Beauty that has become Battleground

Col J P Singh
Pangong Tso, the mysterious name, if one lives in India, may not be unaware of, courtsey China, because of recent incursions by the PLA in Ladakh. The mysterious name is of a trans-border mini-ocean of Himalayas. It should have been most familiar name atleast in each Dogra household especially amongst those who have links with Indian army. Since the last two centuries it has charmed Dogras spellbound. Dogra rulers and their military commanders had developed liking for it. Chinese are also getting more passionate about the majestic Lake. Thus PLA is still firm footed on the encroached lake despite having pulled out elsewhere. Many would have seen this enchanting mini-ocean; more may see it in the near future, if China relents and some may not in their life time. But those who have seen Rajkumar Hirani’s blockbuster ‘3 Idiots’, will remember Pangong Tso in Kareena Kapoor meets Amir Khan scene. This scene is at a place called Lukung. After this the lake has become a star attraction and Chinoo-Minoo’s love’s-labour’s-lost. Therefore those who have seen the movie have not missed serenity and scenic beauty of the picturesque Lake. They would have noted its most notable smiles, contours, colours, shade and texture. Those who have not seen the lake, embraced by no less than mighty Himalayas and are young and adventurist, I am sure will mark it as dream destination with their better half or girl/boy friend once in life. The dream destination is open to tourists in summers from May to September. Its beauty and serenity is to be seen to be believed. But make sure that it is not closed because of fire spitting Dragon.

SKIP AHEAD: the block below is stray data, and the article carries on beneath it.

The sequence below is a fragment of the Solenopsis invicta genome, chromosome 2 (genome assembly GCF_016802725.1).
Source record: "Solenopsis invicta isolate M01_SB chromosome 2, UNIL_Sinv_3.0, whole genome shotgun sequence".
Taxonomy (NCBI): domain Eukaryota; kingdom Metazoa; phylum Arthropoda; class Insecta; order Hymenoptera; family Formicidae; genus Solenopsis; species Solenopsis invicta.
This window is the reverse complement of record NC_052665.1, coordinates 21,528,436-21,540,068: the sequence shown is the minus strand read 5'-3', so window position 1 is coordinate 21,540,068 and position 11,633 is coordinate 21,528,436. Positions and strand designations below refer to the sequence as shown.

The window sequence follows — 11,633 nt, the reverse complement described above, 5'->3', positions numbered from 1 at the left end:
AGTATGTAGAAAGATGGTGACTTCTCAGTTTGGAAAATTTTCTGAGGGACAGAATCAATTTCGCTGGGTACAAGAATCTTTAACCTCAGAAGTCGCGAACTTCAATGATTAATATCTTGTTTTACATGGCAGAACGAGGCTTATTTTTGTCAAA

Word Pangong Tso is derived from Tibetan word ‘Bangong Cuo’ meaning a long, narrow, deep and enchanting Lake. It is situated 54 kms South-east of Leh at an altitude of 14,270 ft (4,350 m). It is 135 kms long and 5 kms wide at the broadest point covering total area of 604 sq kms. Pangong Tso is a land locked lake. Earlier it had an outlet to Shyok River, a tributary of Indus which the nature blcoked one day. It is largest salt water lake of Asia. People ask why it is salty. The answer could be; it must have deatched from an Ocean. The bitter winds blowing over the brackish water render it coldest in the world. During the winters, the lake freezes completely and provides ideal grounds for Ice Skating, Polo and Ice Hockey. Gen Zorawar Singh, legendary Dogra warrior, is said to have trained his soldiers and horses on the frozen lake before Tibet invasion and played polo on the frozen surface. Today 1/3rd lake is in India, remaining 2/3rd of Tibet in Chinese control. Majority of streams which fill the lake come from Tibetan side. It is approximately 4 hours drive from Leh, the capital town of Ladakh UT. There are two entry points to the Lake. One is at Lukung and the other is at Chushul. (Chushul is otherwise also famous as 1962 battlefield). Lukung is Indian side end of the Lake whereas Chushul is the LAC side of Pangong Tso in Ladakh. Route from Leh to Lake passes over 5289 mtr height Chang-La (Chang-la pass), third highest motorable mountain pass in the world where every passerby is greeted with hot cup of tea and pakoras by the army camp. From Chang-La, road winds down to Darbuk and Tangste villages & military camps. (I joined my unit at Tangste in June 1971). Tangste is located on the banks of a river called Pagal Naala’ (crazy stream). From Tangste one goes to the lake tourist spot at Lukung either via Darbuk or via Chushhul (longer route). To reach Lukung from Chushul side one skirts the LAC at Chushul and travels under Chinese observation entire 45 kms of lake side route that is Indian. This route makes the journey exciting and adventurous.